Cognitive decline is often one of the first signs of aging. Hormones are substantially tied to declines in cognitive function, particularly those related to memory. Multiple studies have concluded that the risk of diseases associated with cognitive decline, as well as memory loss, are heavily linked to hormonal decline in men and women. Over the last decade, progesterone has been known to be a key player in cognition, but more and more research is uncovering evidence that estrogen and testosterone play significant roles as well, making a case for hormone replacement therapy as an effective treatment for memory loss.
How Hormone Replacement Therapy Works to Promote Cognitive Function
Progesterone, the heralded hormone of cognitive function in recent years, is being successfully used as a therapeutic treatment option following traumatic brain injury due to its ability to prevent neuron loss and cognitive dysfunction. Progesterone is made locally in the brain, highlighting the importance of its role in cognitive function. The effectiveness of progesterone in this regard, is likely due to the role that progesterone plays in the production of myelin sheaths, the insulating material that surrounds nerves and is responsible for the quick and efficient transmission of impulses along nerve cells. Damage to the myelin sheath causes slower impulses and therefore reduced cognitive function.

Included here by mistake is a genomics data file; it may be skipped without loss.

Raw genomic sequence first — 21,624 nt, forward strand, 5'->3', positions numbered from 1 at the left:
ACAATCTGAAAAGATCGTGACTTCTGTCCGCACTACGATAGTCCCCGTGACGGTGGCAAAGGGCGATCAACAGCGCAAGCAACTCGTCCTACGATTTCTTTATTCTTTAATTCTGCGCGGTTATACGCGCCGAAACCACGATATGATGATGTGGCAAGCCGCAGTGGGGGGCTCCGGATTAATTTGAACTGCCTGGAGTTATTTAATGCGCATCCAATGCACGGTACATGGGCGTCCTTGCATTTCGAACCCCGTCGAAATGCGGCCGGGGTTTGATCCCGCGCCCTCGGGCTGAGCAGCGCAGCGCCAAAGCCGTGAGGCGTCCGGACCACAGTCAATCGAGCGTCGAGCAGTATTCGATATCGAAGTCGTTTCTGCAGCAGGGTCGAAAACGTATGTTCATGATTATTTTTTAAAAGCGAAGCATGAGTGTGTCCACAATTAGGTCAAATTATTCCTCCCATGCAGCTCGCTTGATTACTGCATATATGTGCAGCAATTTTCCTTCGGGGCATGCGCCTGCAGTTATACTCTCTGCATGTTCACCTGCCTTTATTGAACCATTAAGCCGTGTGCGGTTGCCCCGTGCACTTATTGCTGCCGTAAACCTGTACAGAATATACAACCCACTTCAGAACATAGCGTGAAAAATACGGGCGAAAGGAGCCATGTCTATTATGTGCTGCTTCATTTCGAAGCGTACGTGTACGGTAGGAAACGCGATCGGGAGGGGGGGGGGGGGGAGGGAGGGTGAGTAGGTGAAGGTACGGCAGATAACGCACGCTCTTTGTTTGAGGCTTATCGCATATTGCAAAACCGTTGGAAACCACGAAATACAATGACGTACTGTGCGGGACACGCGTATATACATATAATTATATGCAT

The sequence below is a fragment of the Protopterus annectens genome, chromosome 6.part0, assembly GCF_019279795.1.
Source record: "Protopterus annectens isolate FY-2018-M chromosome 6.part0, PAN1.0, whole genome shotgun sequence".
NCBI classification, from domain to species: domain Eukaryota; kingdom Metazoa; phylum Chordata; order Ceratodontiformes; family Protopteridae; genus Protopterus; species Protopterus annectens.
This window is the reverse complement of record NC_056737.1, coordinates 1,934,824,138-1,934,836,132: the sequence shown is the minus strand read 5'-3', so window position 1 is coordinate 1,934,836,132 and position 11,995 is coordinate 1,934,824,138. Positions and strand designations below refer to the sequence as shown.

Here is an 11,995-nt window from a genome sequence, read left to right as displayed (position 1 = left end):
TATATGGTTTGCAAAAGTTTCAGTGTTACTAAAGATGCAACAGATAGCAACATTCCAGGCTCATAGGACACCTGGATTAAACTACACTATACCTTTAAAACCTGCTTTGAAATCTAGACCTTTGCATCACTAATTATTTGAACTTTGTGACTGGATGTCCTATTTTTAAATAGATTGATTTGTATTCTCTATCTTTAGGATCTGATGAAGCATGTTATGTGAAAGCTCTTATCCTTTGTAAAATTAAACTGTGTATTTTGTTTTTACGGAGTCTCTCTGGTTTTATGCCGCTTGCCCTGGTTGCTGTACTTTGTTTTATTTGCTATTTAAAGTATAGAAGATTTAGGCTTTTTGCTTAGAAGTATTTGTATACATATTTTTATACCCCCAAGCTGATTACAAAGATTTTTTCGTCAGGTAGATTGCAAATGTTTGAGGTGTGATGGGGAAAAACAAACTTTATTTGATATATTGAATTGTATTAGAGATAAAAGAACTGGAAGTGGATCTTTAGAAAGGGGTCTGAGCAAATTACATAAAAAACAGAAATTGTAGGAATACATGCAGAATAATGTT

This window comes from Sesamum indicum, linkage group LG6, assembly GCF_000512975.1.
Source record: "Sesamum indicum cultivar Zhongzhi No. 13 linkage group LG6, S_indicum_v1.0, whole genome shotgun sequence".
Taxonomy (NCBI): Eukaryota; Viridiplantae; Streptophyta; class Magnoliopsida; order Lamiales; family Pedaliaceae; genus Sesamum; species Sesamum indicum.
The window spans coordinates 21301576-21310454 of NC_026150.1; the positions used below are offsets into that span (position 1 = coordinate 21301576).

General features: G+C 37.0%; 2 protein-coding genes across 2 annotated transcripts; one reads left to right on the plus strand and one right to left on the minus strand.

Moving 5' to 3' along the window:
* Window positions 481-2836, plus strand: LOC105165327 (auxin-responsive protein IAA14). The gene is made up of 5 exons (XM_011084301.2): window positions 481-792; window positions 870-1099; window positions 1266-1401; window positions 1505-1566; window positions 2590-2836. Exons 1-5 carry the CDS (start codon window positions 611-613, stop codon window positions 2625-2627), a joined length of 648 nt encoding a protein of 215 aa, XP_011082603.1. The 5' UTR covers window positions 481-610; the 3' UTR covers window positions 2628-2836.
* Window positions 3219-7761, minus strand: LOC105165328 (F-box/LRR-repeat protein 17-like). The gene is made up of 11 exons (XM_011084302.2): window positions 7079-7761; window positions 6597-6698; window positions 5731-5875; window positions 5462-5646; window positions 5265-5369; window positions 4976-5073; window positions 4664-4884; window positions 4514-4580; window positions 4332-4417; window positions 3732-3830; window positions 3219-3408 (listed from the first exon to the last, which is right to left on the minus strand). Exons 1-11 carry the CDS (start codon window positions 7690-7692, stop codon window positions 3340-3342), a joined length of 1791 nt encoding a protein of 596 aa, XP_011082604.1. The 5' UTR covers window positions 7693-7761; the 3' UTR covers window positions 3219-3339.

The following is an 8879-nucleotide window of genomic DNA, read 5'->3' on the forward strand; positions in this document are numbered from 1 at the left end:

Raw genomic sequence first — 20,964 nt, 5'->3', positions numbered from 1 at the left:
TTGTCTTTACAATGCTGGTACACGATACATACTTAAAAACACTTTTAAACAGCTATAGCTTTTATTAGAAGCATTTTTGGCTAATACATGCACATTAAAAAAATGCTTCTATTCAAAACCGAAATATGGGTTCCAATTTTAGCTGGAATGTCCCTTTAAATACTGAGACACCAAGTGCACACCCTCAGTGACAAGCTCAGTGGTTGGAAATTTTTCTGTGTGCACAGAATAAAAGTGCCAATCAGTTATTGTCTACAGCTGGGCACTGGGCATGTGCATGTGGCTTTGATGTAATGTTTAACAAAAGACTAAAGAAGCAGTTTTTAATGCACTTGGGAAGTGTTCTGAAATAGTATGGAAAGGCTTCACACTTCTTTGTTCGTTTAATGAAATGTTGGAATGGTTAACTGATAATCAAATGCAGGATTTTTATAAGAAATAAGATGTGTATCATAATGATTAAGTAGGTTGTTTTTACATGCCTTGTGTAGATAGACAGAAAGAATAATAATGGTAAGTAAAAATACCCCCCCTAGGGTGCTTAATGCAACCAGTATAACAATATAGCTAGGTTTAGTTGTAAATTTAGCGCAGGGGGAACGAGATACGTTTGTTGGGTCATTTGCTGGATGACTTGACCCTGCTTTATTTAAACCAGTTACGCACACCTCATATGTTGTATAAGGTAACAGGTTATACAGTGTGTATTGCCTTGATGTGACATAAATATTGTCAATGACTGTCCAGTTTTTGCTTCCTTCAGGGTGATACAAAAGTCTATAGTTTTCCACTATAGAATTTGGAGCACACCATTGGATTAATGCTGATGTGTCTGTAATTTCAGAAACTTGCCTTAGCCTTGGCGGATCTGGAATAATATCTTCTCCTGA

The brain is highly responsive to androgens as well, such as testosterone. The loss of androgens has been linked to cognitive decline in aging men and women. Clinical observations suggest that androgen replacement positively affects the brain function of older adults, including those who have already been diagnosed with Alzheimer’s disease.
Specifically looking at the effect in men, multiple studies have linked higher levels of testosterone to improved cognition in men. A 2006 study, published in the Archives of Neurology, found that testosterone replacement therapy improved quality of life among men suffering from Alzheimer’s disease. In 2008, Harvard researchers found that men with higher levels of testosterone late in life performed better on memory tests than men whose levels were substantially lower. Additionally, in the same study, researchers observed better preservation of tissues in certain areas of the brain among men with higher testosterone levels.
In other laboratory studies, estrogen has been linked with several neuroprotective benefits, such as reduction in beta-amyloid accumulation—a major player in the development of Alzheimer’s disease—and protection of the viability of neurons. Scientists at Tulane University are currently studying estrogen’s influence on memory and cognitive function in postmenopausal women. The studies began early in 2013 and so far have shown, in rats, that estrogen can prevent declines well into old age.
As conclusive research continues to emerge citing the neuroprotective benefits of hormones, many neurobiologists are encouraging hormone therapy as a promising treatment for cognitive decline and degenerative diseases associated with aging. If you are concerned about foggy thinking, memory loss, or other impairments in brain function, speak with a physician who specializes in HRT to learn how hormone replacement therapy works. Advanced testing can help determine if hormone therapy can help you improve brain function.
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